What “Big Little Lies” Got Right About Domestic Violence
I was impressed, and maybe a little surprised, to see that HBO’s breakout mini-series “Big Little Lies” offered big truths when it comes to domestic violence.
The show portrayed a disturbingly violent marriage between a wealthy, privileged couple – Celeste and Perry – played by Nicole Kidman and Alexander Skarsgård.
(SPOILER ALERT) The series brilliantly exposed a heartbreaking effect of domestic violence in its finale last week: it was revealed that Celeste and Perry’s 6-year-old son Max had been secretly abusing and bullying a classmate at school. The revelation proved to Celeste that her “private” abuse at the hands of Perry had indirectly managed to affect their child. Max’s exposure to the abuse in his household was clearly evident in his mirroring behavior at school.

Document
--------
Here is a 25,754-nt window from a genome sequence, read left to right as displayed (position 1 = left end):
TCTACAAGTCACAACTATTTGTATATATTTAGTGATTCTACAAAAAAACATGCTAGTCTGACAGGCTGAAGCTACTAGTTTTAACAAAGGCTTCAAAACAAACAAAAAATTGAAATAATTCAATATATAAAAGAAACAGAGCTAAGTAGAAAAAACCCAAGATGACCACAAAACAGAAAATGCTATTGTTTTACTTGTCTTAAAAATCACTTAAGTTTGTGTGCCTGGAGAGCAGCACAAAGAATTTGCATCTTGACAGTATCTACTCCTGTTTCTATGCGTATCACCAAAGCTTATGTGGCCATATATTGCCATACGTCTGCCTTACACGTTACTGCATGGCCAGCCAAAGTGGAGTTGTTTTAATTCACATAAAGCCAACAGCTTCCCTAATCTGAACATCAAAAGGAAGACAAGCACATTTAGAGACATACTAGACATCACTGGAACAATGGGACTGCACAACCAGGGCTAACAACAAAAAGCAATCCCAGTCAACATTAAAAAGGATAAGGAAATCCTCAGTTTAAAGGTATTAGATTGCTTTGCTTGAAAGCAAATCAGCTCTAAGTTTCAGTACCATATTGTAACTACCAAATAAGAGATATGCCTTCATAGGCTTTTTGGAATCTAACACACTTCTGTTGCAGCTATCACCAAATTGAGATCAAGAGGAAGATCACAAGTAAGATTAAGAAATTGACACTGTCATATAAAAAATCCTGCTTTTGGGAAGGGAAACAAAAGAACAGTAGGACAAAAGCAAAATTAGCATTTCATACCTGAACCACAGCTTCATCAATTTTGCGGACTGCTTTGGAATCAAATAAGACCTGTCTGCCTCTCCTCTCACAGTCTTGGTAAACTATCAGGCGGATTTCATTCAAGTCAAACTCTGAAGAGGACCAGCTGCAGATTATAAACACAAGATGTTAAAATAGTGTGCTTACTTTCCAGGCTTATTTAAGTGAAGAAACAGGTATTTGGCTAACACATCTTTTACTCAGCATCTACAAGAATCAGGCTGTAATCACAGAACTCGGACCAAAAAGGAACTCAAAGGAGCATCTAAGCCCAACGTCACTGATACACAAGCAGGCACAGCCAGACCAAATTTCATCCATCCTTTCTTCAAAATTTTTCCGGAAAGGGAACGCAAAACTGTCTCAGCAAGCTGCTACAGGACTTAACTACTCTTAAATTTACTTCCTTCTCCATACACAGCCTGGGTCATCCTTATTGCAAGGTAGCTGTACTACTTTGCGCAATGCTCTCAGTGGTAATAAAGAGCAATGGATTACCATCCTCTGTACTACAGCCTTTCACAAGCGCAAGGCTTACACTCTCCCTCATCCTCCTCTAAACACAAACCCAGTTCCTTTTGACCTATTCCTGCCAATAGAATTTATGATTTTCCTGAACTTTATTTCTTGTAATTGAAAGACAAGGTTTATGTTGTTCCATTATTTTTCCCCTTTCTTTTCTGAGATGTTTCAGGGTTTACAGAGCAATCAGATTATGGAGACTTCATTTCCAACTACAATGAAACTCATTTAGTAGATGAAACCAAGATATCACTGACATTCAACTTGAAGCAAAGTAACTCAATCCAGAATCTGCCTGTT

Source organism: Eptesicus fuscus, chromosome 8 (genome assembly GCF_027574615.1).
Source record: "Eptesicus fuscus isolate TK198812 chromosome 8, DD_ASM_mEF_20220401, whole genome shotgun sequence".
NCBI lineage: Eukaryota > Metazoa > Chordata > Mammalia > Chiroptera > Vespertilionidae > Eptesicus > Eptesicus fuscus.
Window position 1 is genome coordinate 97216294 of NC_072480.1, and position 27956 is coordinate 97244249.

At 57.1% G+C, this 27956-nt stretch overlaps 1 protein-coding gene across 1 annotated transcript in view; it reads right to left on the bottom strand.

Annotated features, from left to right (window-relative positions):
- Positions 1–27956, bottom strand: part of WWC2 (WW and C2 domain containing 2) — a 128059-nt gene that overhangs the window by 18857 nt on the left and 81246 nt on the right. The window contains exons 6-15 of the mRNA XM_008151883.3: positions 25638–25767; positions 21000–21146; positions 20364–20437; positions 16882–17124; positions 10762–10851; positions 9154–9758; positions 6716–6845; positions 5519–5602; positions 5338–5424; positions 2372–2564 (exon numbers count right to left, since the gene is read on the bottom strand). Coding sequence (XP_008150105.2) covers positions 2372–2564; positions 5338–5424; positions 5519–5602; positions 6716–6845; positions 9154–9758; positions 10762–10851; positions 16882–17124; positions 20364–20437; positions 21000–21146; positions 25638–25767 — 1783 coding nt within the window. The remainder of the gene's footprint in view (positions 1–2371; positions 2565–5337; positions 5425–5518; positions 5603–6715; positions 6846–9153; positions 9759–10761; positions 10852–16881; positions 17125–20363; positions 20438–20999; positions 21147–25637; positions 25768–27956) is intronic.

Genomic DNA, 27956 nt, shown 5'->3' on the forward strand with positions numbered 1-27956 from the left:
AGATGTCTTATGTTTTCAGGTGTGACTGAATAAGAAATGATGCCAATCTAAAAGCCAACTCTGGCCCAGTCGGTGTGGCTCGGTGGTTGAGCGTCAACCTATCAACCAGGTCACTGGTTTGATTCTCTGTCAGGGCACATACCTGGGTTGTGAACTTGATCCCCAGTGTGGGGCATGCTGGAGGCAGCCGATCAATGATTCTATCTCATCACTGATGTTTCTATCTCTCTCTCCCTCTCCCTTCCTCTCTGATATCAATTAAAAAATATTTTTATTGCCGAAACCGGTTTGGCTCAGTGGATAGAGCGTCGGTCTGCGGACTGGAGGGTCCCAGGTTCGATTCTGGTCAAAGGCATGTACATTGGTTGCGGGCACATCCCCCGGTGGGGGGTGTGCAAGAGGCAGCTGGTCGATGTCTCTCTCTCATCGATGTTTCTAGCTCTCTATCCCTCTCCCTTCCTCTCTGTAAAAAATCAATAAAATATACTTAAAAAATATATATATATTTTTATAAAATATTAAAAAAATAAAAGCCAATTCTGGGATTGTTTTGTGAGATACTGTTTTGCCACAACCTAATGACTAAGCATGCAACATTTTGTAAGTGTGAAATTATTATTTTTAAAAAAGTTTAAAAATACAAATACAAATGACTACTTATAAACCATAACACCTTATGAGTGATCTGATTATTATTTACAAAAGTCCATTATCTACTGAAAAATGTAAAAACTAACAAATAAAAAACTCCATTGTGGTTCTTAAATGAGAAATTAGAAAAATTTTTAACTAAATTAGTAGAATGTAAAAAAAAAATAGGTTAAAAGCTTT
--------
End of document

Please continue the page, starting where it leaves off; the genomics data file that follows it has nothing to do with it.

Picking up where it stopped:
This plot reveal actually aligns with research. Our Changing Minds campaign demonstrates how witnessing traumatic events, like domestic violence or fighting, can impact the physical development of a child’s brain—potentially leading to lifelong health and social issues.
Here at FUTURES, we believe that if violence can be learned, then it can be unlearned.
The unlearning of violence is the cornerstone of a lot of the work we do, whether it’s training legal, health, and education professionals on prevention strategies; providing resources to key policymakers in Washington D.C.; or equipping coaches with tools to teach young men about respect.
Entertainment plays a critical role in preventing violence by shaping our social behavior and culture. I’m pleased to see “Big Little Lies” rose to the challenge and got domestic violence right.
For more on our Changing Minds research, visit changingmindsnow.org.